TAKE IT OR LEAVE IT: Glen Canyon +50, Doug Meyer responds to Hedden and the GCT, and The Rise and Fall of Hair…by Jim Stiles


In all the years and centuries and eons before it was flooded, only a relative handful of people saw the untamed, free and flowing Colorado River in Glen Canyon. When the gates on the diversion tunnels at the massive steel and concrete dam were closed and permanently sealed in January 1963, all the history and mystery of that special place sank under 700 feet of impounded water.

Native Americans, of course, made the Glen their home for thousands of years before white men arrived in the area. I cannot imagine a more idyllic place. The remains of their culture, in ruins and rock art, was later to be found everywhere—by prospectors, ranchers, and eventually, by tourists.  True to the spirit of white people, when we finally “discovered” Glen Canyon, most of us only went there in search of riches. Remoteness and solitude were qualities to be endured, not embraced. A gold boom in the 1890s created a population boom as well in southeast Utah, but only for a while. Like all booms, the fever ran its course and the place emptied out again. Some came for treasure but a few stayed for another kind of wealth.

To this ‘blank spot on the map’ came people like Cass Hite and later Art Chaffin and Woody Edgell who found home and peace in an unknown Eden, and there were wanderers like Harry Aleson and Ken Sleight and Kent Frost who were drawn  here as well and who shared their love and their lives with a handful of “tourists” creative enough to seek out these kind of destinations in the first place. They were a rare breed.

Ken Sleight and Edna Fridley

The river at Hite.

Tourism in the 1950s  just wasn’t living up to its potential…THANK GOD.  Getting off the beaten track wasn’t fashionable back then. Spending two weeks on a remote river with no toilets or showers and not much to eat but canned fruit and beans and what fish you could pull out of the river offered little appeal to most Americans. Those who sought out places like the Glen pretty much had the run of the place. ‘The Place No One Knew’ was their place. That they knew for sure. It was like a small band of brothers and sisters who knew and held and protected a great and holy secret.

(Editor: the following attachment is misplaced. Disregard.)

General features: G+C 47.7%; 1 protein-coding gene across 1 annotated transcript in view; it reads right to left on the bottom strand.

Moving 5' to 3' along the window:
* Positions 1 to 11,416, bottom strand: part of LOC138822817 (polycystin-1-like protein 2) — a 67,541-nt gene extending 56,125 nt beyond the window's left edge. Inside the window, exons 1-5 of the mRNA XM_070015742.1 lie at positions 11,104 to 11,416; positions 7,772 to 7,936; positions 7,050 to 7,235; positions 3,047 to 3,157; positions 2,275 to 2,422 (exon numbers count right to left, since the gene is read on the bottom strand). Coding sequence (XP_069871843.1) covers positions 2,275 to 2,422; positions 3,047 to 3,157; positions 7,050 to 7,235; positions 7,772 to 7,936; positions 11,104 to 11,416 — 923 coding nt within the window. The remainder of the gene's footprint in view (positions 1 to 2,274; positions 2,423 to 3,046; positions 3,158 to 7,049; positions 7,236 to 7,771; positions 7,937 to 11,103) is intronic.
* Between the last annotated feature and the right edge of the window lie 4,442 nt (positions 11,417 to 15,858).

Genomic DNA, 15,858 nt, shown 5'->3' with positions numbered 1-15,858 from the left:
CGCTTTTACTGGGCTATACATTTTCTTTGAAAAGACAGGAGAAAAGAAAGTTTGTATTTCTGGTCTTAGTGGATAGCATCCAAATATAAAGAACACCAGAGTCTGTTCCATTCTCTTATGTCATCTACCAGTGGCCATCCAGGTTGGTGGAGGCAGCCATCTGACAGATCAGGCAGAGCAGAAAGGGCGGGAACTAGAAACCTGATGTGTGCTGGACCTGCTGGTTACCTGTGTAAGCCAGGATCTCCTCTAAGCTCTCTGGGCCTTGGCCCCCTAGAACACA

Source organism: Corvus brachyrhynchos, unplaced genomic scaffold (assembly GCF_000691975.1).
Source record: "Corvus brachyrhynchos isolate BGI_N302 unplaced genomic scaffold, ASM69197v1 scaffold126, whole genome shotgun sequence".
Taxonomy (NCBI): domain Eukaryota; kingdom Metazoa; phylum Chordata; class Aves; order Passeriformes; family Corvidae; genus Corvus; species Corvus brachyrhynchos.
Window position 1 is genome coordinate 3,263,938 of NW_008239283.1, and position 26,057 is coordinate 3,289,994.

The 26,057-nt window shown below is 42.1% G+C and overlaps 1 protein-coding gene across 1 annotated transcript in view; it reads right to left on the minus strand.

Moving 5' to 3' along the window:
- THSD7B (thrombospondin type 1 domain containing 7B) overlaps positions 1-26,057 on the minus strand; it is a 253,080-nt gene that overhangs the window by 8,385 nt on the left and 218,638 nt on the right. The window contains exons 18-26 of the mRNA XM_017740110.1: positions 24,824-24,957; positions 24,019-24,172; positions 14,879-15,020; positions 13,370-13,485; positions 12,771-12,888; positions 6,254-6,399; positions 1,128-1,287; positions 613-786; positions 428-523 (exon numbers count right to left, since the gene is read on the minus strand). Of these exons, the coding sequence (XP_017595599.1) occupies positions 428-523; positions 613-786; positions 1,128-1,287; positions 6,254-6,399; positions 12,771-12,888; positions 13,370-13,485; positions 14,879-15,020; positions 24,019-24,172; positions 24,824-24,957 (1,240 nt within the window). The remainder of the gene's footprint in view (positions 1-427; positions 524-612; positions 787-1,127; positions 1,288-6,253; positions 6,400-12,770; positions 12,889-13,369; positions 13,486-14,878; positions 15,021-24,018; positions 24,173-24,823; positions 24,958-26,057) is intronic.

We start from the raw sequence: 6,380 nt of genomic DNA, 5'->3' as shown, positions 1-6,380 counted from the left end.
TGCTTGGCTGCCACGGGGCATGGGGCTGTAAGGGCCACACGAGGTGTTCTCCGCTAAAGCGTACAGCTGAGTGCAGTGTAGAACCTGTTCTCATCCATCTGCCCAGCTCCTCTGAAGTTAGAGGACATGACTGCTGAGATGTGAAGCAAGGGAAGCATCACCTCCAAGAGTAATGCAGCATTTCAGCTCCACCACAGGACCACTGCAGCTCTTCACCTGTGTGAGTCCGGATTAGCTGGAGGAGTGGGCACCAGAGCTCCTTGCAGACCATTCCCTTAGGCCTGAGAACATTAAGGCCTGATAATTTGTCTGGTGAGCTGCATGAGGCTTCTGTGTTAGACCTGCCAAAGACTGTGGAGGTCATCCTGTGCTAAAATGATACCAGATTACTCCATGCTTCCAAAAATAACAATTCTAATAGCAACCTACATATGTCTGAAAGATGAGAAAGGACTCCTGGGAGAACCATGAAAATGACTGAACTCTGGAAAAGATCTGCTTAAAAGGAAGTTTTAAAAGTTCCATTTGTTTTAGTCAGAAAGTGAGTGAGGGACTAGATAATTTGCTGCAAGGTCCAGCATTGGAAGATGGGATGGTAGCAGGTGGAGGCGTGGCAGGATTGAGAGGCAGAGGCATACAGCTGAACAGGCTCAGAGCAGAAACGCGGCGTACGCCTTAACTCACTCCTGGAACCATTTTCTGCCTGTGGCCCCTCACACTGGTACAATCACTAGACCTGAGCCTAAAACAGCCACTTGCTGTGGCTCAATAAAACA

Of course, when seeking ‘the road less traveled’ finally became popular, and ‘doing’ the canyon, or ‘running the river’ became every tourism development director’s dream and marketing pitch, the sheer numbers—the hordes of thrill seekers—who descended upon that once less traveled road, now filled it to capacity and beyond. One can argue that the only thing that saved Glen Canyon from that kind of ignominious fate was the dam itself.

Oh the irony.

Today that relative handful who knew the Glen firsthand keeps shrinking. Almost 50 years have passed since the dam stopped the river; yet for those still alive who remember, the memories are as vivid, the pain of the loss just as acute. Listen to  Ken Sleight talk about his last trip into Glen Canyon, as the reservoir behind the new dam rose inches and then feet and yards, as he watched his beloved Little Eden and Cathedral in the Desert and Dungeon Canyon and Hidden Passage and Music Temple vanish from view in a watery grave.

And remember Ken Sleight’s hand forming a clenched fist and his eyes glowing brightly, each time he conjures up those images. It was like that the first time I met Ken, more than 35 years ago and it will be like that again when I see him in a few weeks. This was one death he’ll never ‘get over.’ Not by a long shot. And it’s true for everyone I’ve ever met who had the privilege of being an intimate part of that place, even if it was only for a week. They never forgot.

In another 25 or 30  years, not a living soul on earth will be able to say, “I saw Glen Canyon.” The stories and the memories will have been passed along from that last lucky generation to the ones that follow. I once dreamed of a movement to decommission the damn and drain the reservoir, but recently I’ve had second thoughts. I don’t know if we’re worthy of a “restored” Glen Canyon in these conflicted, contradictory, hypocritical days of the early 21st Century.

I wondered recently if its restoration would be anything but a cash cow for the “tourist/recreation/amenities economy?”  Would it simply be the latest natural wonder to be exploited by thousands of entrepreneurs and trampled by millions of  insensitive, thrill-seeking recreationists? Trying to protect Glen Canyon from a shameful greed-driven economy that wraps itself in the trite banners of  the ‘green’ moral high ground, all the while looking to expand its bottom line, is as noble an effort as removing the dam itself.

After decades of longing desperately to see Glen Canyon out of the water, I surprised even myself when I thought: Maybe keeping it in “liquid storage,” as Abbey once called it, is the better alternative.